Keanu Reeves is not exactly known for extraordinarily great performances in drama movies, yet with The Matrix in 1999 he delivered as Neo with most notably several iconic action scenes.
With John Wick it seems like Keanu Reeves is back to give action movies another shot. Yet, with a premise that focusses on a former hit man embarking on a quest to take revenge for his stolen car and dead dog, it feels rather cheesy and silly.
Anyway, is there still some Matrix-dynamic and coolness left in Keanu to make John Wick stand out? Or is it just a misfired attempt to get back into action movies?
John Wick (Keanu Reeves) is a mob hit man who upon falling in love with a woman would quit. 5 years later, his wife dies and to make sure he's not alone she arranges for a dog to be brought to him after her death. One day some punks break into his home and they want Wick's car so they beat him up and they kill the dog. Wick sets out to find them and learns the leader is the son of his former employer, Viggo. Viggo then sends some henchmen to take care of Wick but he's too good. He then sets out to find Viggo's son. Viggo puts a price on Wick's head.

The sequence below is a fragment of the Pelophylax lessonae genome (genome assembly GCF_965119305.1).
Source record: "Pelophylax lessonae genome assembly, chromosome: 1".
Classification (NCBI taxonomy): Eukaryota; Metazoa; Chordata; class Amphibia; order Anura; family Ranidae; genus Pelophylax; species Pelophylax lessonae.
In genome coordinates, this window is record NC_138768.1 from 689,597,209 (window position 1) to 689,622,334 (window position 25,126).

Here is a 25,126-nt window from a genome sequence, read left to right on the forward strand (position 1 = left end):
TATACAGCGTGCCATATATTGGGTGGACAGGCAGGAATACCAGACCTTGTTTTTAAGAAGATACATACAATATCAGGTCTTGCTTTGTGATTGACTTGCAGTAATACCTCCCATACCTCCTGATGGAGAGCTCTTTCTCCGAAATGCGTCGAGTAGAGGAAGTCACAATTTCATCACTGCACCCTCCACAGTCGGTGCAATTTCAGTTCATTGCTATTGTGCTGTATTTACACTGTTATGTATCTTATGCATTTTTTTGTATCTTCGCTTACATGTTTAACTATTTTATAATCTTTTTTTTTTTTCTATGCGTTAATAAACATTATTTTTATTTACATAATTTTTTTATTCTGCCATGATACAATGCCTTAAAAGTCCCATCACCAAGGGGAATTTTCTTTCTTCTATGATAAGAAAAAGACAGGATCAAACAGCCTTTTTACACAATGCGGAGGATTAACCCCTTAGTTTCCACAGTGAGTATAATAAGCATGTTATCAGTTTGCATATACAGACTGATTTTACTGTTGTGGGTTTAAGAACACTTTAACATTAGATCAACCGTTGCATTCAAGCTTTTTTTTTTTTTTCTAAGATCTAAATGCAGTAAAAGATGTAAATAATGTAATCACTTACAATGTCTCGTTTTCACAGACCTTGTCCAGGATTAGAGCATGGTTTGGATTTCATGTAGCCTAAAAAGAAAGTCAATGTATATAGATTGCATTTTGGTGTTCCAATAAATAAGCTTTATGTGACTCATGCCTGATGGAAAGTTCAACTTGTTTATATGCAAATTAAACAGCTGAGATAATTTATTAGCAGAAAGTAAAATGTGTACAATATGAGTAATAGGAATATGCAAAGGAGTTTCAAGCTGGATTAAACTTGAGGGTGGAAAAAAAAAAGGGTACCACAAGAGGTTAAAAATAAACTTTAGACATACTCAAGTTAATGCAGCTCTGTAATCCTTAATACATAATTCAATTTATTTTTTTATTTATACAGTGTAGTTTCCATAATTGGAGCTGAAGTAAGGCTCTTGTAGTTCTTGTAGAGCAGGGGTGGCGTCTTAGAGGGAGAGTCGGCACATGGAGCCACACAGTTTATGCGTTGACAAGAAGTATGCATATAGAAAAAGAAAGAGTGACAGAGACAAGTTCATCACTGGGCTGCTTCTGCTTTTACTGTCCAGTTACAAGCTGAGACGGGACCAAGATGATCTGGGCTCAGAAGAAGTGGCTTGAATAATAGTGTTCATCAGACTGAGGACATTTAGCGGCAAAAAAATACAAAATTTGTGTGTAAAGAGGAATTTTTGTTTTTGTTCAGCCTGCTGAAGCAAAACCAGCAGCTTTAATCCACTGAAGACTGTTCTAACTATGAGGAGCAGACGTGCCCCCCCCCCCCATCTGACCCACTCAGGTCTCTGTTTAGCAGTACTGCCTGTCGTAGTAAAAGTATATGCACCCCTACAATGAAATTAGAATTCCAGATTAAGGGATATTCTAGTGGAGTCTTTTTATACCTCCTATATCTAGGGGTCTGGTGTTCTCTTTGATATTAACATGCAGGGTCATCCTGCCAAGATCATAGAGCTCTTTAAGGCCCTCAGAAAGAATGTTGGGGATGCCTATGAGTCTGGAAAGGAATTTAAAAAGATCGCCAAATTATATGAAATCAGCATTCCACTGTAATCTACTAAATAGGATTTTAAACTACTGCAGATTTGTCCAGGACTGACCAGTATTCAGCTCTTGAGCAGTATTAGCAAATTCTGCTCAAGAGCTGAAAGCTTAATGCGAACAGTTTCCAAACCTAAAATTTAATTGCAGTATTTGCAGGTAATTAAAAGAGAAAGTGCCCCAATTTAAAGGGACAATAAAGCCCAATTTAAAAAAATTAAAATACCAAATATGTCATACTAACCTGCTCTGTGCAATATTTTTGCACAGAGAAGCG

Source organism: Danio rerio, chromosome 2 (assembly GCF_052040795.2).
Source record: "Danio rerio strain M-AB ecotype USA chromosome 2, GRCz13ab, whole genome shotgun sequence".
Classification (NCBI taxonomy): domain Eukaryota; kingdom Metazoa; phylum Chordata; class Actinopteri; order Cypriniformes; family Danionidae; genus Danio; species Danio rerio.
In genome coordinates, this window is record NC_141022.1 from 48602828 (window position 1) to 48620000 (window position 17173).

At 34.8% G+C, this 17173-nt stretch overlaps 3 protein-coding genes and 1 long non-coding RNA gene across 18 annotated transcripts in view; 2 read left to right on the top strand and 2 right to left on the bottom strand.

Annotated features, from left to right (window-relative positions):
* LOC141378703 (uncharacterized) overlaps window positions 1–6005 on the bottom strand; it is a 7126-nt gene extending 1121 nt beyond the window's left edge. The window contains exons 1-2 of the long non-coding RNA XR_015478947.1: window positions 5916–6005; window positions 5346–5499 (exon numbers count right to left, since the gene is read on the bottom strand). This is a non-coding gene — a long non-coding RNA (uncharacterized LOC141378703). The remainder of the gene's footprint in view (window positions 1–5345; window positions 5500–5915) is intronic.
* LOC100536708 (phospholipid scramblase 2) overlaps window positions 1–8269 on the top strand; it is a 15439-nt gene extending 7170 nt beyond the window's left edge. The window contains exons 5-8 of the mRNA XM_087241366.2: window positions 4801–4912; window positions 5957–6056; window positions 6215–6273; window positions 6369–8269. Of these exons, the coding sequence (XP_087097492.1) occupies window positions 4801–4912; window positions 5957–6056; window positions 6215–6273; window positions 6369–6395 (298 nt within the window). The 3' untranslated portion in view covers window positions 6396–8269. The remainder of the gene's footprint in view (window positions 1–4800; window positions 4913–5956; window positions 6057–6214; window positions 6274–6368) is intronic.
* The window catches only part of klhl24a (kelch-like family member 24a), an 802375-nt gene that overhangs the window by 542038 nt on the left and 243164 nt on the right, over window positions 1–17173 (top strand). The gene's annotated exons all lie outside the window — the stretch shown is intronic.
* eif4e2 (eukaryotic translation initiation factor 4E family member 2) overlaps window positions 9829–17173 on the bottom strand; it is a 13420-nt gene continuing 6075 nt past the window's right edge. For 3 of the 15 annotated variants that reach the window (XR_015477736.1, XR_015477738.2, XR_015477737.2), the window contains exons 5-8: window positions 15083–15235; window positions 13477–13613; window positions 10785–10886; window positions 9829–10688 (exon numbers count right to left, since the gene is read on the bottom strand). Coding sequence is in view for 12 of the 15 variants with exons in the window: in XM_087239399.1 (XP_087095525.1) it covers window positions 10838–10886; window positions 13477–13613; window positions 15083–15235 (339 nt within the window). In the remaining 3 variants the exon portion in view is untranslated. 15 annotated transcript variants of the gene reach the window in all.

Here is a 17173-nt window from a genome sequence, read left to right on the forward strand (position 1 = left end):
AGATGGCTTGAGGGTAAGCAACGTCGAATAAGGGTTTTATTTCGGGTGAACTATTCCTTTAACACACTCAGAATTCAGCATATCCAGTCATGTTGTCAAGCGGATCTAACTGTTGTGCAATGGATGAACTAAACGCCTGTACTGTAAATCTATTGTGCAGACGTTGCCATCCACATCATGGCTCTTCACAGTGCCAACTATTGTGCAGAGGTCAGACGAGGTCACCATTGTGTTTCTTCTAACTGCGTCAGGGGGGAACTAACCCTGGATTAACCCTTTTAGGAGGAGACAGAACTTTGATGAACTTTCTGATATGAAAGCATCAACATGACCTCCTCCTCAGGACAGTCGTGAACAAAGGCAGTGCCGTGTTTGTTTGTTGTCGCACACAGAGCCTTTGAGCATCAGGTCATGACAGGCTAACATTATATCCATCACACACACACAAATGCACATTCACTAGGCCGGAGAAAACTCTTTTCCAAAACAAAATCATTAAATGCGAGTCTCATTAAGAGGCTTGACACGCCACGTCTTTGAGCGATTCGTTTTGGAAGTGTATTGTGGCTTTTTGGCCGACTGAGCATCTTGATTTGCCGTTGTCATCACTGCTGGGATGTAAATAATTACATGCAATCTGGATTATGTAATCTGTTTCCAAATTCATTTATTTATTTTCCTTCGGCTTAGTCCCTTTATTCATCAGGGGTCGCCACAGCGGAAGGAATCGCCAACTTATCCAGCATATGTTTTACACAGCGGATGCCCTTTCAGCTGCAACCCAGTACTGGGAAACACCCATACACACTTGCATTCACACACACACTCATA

Source: 20th Century Fox
A former hit man loses his wife to cancer and obtains a cute puppy dog from her posthumously as a last gift. When Russian gang mobsters break into his home, beat him to the ground, steal his car and kill his dog, John Wick once again pulls out his armory to get revenge....sounds really stupid on paper but thanks to very confident directing work and a precise sense for knowing what it wants to be, John Wick surprisingly enough actually works!
John Wick as a whole is thanks to its very simple premise an equally easy to get in story. With such a straightforward storyline that pretty much entirely focusses on John Wick hunting down Russian mobsters to get revenge on them, John Wick very much feels like a trip back to 1980s action movies with similarily simple premises like for example Stallone's "Over the Top" or Swayze's "Road House".
Yet while those movies had numerous aspects about them that made them partially very very cheesy affairs that you either love or dislike, John Wick might have a simple story but it's luckily for the most part anything but cheesy. John Wick therefore feels like an 80's action movie that got updated with a very striking and competent own style that is consistently present throughout the entire experience from the thrilling numerous action scenes up to the perfectly fitting score.